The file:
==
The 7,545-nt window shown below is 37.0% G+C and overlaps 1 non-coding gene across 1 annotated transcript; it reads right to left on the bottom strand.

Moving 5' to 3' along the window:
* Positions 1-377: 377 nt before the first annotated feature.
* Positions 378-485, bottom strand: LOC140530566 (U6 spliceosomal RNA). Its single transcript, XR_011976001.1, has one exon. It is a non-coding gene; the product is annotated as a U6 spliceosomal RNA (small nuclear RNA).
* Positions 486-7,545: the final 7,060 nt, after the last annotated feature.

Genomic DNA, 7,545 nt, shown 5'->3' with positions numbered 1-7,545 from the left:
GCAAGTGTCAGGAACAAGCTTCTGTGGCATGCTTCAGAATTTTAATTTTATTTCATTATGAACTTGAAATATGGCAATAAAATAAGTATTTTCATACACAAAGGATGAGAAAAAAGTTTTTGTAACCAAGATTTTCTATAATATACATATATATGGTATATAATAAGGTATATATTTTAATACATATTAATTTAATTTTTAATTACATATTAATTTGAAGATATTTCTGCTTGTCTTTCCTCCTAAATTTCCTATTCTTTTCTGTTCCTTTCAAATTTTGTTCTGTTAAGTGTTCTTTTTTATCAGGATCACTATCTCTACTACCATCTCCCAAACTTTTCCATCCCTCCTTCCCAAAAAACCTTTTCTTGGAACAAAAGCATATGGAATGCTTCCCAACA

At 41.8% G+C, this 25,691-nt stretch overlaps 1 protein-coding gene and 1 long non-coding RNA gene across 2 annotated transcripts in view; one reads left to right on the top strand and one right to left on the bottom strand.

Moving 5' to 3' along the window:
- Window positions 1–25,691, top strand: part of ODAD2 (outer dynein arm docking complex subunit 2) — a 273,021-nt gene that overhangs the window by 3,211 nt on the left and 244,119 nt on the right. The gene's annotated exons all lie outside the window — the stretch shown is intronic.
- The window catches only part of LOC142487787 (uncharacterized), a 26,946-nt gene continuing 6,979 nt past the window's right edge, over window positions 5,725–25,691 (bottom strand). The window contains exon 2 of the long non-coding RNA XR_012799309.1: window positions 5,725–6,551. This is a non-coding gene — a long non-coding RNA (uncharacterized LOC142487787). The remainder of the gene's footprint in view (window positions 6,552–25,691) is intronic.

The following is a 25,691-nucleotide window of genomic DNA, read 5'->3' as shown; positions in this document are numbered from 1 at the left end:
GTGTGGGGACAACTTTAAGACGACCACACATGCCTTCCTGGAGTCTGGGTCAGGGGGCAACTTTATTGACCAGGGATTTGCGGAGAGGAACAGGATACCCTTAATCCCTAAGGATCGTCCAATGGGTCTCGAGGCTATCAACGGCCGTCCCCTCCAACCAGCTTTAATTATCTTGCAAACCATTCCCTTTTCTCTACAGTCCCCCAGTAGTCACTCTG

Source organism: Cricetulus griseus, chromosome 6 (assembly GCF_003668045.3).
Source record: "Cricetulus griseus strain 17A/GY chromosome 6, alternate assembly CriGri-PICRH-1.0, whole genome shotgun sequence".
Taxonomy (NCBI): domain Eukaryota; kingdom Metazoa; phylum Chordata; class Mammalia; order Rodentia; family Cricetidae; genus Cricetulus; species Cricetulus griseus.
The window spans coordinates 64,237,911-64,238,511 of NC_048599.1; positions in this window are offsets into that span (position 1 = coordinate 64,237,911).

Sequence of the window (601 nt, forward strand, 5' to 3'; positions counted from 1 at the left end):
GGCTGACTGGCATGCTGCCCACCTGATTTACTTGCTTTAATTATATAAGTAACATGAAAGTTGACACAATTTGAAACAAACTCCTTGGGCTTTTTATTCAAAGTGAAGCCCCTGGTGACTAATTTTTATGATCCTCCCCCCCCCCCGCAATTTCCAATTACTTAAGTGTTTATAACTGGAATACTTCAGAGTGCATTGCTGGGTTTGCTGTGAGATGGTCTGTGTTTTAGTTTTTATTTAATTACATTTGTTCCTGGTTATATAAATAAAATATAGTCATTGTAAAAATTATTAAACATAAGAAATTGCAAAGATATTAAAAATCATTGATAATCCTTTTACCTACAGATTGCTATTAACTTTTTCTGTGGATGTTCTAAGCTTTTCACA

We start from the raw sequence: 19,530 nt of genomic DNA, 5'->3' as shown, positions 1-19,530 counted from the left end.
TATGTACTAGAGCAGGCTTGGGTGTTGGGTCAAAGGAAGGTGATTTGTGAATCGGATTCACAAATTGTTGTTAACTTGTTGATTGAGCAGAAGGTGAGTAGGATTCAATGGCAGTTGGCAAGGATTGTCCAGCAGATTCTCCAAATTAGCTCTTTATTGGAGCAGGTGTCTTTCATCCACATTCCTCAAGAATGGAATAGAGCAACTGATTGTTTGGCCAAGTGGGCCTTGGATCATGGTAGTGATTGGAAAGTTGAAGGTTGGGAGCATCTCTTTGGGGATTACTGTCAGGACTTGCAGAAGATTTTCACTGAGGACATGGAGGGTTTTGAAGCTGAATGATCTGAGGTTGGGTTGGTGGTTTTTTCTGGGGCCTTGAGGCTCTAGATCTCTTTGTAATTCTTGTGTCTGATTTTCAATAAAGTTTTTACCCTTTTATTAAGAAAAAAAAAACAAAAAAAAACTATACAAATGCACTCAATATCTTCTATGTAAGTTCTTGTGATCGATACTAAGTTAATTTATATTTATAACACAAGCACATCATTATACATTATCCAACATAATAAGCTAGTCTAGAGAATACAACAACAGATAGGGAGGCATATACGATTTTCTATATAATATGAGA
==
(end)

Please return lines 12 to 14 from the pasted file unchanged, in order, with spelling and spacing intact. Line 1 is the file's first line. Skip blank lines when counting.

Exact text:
The following is a 25,691-nucleotide window of genomic DNA, read 5'->3' as shown; positions in this document are numbered from 1 at the left end:
GTGTGGGGACAACTTTAAGACGACCACACATGCCTTCCTGGAGTCTGGGTCAGGGGGCAACTTTATTGACCAGGGATTTGCGGAGAGGAACAGGATACCCTTAATCCCTAAGGATCGTCCAATGGGTCTCGAGGCTATCAACGGCCGTCCCCTCCAACCAGCTTTAATTATCTTGCAAACCATTCCCTTTTCTCTACAGTCCCCCAGTAGTCACTCTG

Source organism: Cricetulus griseus, chromosome 6 (assembly GCF_003668045.3).